The French law free software licence CeCILL 2.1 is published, ready for being OSI approved and it is compatible with the EUPL.
The French administration intends to reinforce distribution of its own software developments as Free Software (“Logiciel Libre”). For this purpose, the French Prime Minister instructions on the usage of Free Software in the French administration (known as the "Ayrault Memorandum" or “circulaire Ayrault” in French) presented guidelines and recommendations on the proper use of Free Software in the French administration.
The Ayrault Memorandum remains that several major types of licenses have been defined, including one in French law, the Free Software Licence CECILL (proposed by three major research and software production centres: CEA CNRS and INRIA)
The new version 2.1 of CeCILL has been submitted to the certification of the “Open Source Initiative (OSI). The text of this new version is now OSI-approved and published on the CeCILL site
One of the most interesting modifications (from the EUPL community point of view) is that CeCILL 2.1 introduces compatibility with the European Union Public license (EUPL)
The new article 5.3.4 of CeCILL states:
The Licensee can include the modified or unmodified Software in a code that is subject to the provisions of one of the versions of the GNU GPL,and/or GNU Affero GPL and/or EUPL, and distribute that entire code under the terms of the same version of the GNU GPL,and/or GNU Affero GPL and/or EUPL.
Such interoperability is especially welcome. It will be authorised to reuse (i.e. copy and paste) any needed piece of code between a project covered by CeCILL and a project covered by the EUPL.
Concretely, it means that the developers of projects licensed under the EUPL may incorporate in their project any software code, files or components distributed under CeCILL 2.1. In a reciprocal way, the developers of projects licensed under CeCILL may incorporate in their project any software code, files or components distributed under the EUPL.
The enlargement of a “circle of trust” between licences sharing the aim of avoiding exclusive appropriation of covered software code by third parties looks very positive: without being “viral” or self centric, this good practice multiplies developer’s freedom for combining software components and keeping the distribution of the modified project under their usual licence provide it is “from the trusted list”.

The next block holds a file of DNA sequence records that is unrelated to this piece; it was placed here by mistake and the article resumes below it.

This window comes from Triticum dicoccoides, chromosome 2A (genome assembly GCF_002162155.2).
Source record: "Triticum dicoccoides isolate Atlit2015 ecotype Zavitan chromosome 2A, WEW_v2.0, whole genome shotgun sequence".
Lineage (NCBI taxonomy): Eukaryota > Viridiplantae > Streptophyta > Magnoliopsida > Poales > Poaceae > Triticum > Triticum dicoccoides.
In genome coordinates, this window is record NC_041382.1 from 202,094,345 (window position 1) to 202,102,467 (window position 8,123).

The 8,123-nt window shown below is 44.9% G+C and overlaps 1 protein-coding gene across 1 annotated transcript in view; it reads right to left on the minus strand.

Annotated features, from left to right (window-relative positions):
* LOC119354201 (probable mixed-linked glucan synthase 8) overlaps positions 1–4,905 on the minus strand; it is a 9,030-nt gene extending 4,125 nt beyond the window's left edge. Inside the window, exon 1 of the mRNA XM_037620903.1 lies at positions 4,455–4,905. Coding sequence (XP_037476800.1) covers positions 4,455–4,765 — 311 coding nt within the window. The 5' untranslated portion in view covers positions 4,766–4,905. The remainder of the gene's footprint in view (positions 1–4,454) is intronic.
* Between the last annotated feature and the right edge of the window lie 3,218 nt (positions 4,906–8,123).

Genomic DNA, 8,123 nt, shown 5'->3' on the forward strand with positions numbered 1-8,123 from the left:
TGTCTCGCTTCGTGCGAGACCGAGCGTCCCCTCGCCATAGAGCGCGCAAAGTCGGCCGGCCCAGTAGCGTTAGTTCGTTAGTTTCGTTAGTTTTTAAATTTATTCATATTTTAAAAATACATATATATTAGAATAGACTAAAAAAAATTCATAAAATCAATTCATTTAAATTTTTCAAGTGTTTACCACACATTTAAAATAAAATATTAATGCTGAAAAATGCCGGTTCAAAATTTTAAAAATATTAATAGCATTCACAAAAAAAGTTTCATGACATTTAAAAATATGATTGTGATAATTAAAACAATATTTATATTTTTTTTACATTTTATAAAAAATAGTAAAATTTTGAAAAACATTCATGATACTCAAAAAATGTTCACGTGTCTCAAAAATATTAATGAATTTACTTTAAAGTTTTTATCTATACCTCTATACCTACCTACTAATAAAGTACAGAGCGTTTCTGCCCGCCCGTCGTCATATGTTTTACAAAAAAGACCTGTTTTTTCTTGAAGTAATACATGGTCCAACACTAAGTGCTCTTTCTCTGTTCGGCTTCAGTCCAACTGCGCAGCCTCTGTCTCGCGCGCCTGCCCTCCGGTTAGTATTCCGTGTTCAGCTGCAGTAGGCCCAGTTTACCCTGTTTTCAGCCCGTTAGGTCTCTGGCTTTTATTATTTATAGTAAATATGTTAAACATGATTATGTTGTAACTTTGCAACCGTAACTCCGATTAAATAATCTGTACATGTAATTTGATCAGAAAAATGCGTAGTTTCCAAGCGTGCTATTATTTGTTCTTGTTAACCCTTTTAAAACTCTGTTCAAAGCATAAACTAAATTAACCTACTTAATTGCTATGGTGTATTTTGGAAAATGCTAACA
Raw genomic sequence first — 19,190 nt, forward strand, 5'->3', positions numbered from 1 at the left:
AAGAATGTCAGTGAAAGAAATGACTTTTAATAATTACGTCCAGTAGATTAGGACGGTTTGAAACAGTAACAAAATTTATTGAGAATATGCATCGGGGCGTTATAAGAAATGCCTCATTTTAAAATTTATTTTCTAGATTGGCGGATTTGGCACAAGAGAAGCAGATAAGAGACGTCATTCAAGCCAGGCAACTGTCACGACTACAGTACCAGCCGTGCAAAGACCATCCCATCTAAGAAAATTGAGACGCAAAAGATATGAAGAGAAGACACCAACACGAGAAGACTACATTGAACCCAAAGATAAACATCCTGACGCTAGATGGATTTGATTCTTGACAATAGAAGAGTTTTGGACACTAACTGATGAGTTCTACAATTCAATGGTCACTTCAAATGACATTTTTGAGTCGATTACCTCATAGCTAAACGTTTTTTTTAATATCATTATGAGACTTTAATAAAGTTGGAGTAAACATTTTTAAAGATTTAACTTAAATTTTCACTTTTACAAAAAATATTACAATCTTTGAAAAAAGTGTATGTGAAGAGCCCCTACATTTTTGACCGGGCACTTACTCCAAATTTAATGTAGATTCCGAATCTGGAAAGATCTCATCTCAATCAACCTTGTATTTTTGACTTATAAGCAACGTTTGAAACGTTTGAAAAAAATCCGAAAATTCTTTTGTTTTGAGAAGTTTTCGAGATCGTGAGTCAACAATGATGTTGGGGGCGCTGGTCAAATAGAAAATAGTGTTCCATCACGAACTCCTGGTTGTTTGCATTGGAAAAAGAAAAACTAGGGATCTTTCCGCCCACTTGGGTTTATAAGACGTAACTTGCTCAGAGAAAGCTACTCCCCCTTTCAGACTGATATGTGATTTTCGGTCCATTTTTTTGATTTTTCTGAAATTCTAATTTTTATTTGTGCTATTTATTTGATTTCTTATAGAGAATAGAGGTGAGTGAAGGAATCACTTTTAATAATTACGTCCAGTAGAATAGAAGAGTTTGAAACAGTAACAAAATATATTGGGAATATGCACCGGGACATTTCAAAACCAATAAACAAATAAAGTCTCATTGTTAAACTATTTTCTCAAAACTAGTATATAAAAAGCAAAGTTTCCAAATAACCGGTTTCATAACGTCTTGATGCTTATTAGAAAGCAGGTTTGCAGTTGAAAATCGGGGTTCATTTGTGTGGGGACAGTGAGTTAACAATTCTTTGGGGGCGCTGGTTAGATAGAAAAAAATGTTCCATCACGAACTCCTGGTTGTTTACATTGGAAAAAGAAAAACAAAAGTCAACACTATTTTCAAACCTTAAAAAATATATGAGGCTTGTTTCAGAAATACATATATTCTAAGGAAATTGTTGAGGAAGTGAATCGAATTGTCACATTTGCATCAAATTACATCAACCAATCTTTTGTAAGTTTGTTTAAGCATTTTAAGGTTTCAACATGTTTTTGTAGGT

Such enlargement is not “European centric”. Recently, an important State of Canada asked for reusing one of the linguistic versions of the EUPL, changing the licensor name (references to the EU) and jurisdiction, but keeping all other provisions, including the list of compatible licences. This will authorise developers working under the EUPL (or under the CeCILL, or under other licences listed as compatible) to benefit from software code developed under the new Canadian copyleft licence.
Comments and Questions:
- Is such a need for reusing files, software code or components very frequent?
Yes, assembling files or pieces of code is the current way of programming. Developing specific compatible open source modules for electronic signature, procurement, data encryption, search engines, content management etc. increases productivity and harmonizes technical solutions. In this framework, a legal interoperability between software or content licences is an advantage.
- Does licence compatibility increase the risk of legal forking (project being “relicensed under another licence”)?
Based on experience, it is not the case. For example, it was never observed in five years EUPL distribution. Relicensing a project covered for example, by the CeCILL or by the EUPL is never authorised: a successful project is the combination of multiple elements: a charismatic or prestigious licensor (i.e. the French government, the European Parliament, the Commission), well written code, a brand name, an efficient communication policy (DNS, Web site design and style, logo, promotional events etc.) and – probably the most important: an active and dynamic supporting developer’s and user’s community, driven by good and motivated persons. The licence covers “only” the second element (by order of importance, after the supporting community): the software code. Therefore licence interoperability allows you to benefit from all or part of this code in your own project, but does not facilitate taking-over or forking the original project.
- However, forking occurs sometimes?
Yes it occurs sometimes, but for other reasons than reusing code: it may be that the original licensor decides to change its licensing policy (and not all licensees agree) or that a significant part of the community don’t trust the original licensor anymore and want to restart a new project on new licensing basis, new leadership and to rebrand the whole solution. In all other cases the reuse of code will stay marginal (i.e. limited to the needed files, APIs or data structures) or will not impact the project distributed under its primary licence. For example, it would be possible that the parliament of the Republic of India will starts a project from a tool primarily developed by the European Parliament, because the EP will not make the effort to localize its own tool in Standard Hindi language, Dravidian or other languages spoken in the Indian peninsula.
For More information:
The CeCILL site: http://www.cecill.info/licences/Licence_CeCILL_V2.1-en.html
OSI Licence review: http://projects.opensource.org/pipermail/license-review/2013-March/000539.html.
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